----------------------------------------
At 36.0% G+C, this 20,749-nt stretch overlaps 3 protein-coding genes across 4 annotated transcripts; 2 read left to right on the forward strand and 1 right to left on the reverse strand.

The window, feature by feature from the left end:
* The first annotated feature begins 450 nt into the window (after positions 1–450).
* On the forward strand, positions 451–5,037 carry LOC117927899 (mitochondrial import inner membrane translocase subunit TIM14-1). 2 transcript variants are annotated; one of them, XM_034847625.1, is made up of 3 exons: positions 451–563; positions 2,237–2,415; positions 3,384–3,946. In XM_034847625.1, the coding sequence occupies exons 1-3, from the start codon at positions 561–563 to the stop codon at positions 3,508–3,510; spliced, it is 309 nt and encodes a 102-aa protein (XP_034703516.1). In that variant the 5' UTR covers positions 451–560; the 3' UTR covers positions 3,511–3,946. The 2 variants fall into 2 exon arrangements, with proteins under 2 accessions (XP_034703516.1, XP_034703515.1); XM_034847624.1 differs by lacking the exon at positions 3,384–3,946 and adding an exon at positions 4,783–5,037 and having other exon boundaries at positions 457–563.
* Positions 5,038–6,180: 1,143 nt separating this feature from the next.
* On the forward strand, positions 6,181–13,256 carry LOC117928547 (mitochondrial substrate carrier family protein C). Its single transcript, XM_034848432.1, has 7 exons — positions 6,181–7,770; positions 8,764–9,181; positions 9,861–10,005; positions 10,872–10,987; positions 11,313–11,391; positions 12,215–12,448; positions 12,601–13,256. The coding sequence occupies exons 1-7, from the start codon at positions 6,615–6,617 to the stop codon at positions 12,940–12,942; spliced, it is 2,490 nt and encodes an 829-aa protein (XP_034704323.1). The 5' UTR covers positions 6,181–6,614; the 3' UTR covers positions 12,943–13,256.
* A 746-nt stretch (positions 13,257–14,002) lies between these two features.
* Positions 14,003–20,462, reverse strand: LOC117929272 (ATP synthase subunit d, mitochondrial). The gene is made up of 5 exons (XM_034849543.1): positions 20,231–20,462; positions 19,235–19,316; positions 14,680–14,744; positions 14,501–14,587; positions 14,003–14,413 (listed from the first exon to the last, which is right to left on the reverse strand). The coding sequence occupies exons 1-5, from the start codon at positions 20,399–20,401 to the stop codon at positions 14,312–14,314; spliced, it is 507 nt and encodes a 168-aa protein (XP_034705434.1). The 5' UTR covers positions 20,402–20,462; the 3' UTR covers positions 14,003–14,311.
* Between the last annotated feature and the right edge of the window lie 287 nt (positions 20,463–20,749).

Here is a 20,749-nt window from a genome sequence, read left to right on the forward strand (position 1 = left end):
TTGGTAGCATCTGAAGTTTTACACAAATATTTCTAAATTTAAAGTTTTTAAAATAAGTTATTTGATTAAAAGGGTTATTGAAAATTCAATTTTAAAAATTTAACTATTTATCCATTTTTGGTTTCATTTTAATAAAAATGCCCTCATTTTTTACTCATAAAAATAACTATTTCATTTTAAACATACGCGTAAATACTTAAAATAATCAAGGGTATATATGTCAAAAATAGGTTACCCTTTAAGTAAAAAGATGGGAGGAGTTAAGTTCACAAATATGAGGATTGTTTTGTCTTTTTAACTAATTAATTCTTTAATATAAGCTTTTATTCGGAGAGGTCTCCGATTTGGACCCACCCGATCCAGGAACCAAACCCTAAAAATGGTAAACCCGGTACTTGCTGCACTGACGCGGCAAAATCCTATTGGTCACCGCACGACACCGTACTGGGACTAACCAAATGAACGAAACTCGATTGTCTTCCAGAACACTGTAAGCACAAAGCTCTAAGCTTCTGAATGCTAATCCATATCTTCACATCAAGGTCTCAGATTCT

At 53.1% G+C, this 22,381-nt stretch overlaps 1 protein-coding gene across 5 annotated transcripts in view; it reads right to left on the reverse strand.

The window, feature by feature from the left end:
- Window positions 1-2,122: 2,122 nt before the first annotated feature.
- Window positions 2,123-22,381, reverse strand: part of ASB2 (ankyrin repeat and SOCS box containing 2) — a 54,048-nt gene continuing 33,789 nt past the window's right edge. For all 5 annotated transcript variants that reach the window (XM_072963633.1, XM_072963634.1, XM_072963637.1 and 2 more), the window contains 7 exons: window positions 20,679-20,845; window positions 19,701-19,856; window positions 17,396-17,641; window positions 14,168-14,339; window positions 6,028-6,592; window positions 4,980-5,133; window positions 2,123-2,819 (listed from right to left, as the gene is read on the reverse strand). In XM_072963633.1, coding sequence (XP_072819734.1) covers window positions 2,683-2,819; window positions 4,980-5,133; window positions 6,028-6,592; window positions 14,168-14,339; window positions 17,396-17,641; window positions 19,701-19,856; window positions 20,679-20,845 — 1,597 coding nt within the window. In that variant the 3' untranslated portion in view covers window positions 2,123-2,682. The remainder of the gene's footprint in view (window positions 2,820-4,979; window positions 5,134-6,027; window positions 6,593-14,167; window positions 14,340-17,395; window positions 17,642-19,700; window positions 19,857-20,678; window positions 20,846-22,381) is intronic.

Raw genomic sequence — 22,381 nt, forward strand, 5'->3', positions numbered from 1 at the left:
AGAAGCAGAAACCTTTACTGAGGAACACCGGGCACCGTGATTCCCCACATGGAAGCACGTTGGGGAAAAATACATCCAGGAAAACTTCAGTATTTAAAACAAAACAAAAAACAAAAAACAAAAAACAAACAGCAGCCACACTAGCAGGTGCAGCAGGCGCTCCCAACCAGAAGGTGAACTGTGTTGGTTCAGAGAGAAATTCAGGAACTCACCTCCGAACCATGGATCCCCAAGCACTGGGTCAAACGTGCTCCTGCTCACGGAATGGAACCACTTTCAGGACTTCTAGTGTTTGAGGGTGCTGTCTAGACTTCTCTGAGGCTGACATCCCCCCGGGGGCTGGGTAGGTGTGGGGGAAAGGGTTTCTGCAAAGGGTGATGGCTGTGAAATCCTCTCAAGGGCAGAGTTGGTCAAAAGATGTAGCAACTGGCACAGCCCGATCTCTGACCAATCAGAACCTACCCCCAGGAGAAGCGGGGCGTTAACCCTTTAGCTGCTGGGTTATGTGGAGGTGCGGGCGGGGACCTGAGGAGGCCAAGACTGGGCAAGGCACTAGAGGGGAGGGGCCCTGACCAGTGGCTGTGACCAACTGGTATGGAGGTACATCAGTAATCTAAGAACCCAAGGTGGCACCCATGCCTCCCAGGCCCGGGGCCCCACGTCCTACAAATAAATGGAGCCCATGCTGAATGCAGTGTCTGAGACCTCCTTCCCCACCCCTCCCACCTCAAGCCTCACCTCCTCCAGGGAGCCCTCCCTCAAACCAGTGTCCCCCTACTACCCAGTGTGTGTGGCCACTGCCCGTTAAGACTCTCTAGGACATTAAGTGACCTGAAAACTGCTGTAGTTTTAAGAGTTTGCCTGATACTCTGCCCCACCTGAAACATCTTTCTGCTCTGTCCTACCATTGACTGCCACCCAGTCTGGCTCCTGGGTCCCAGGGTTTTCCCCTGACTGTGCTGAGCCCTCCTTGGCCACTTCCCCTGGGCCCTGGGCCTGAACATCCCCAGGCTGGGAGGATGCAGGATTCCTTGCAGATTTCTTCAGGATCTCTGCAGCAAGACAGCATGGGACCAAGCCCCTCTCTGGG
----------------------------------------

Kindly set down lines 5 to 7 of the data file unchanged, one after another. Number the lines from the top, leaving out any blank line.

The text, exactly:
* Positions 5,038–6,180: 1,143 nt separating this feature from the next.
* On the forward strand, positions 6,181–13,256 carry LOC117928547 (mitochondrial substrate carrier family protein C). Its single transcript, XM_034848432.1, has 7 exons — positions 6,181–7,770; positions 8,764–9,181; positions 9,861–10,005; positions 10,872–10,987; positions 11,313–11,391; positions 12,215–12,448; positions 12,601–13,256. The coding sequence occupies exons 1-7, from the start codon at positions 6,615–6,617 to the stop codon at positions 12,940–12,942; spliced, it is 2,490 nt and encodes an 829-aa protein (XP_034704323.1). The 5' UTR covers positions 6,181–6,614; the 3' UTR covers positions 12,943–13,256.
* A 746-nt stretch (positions 13,257–14,002) lies between these two features.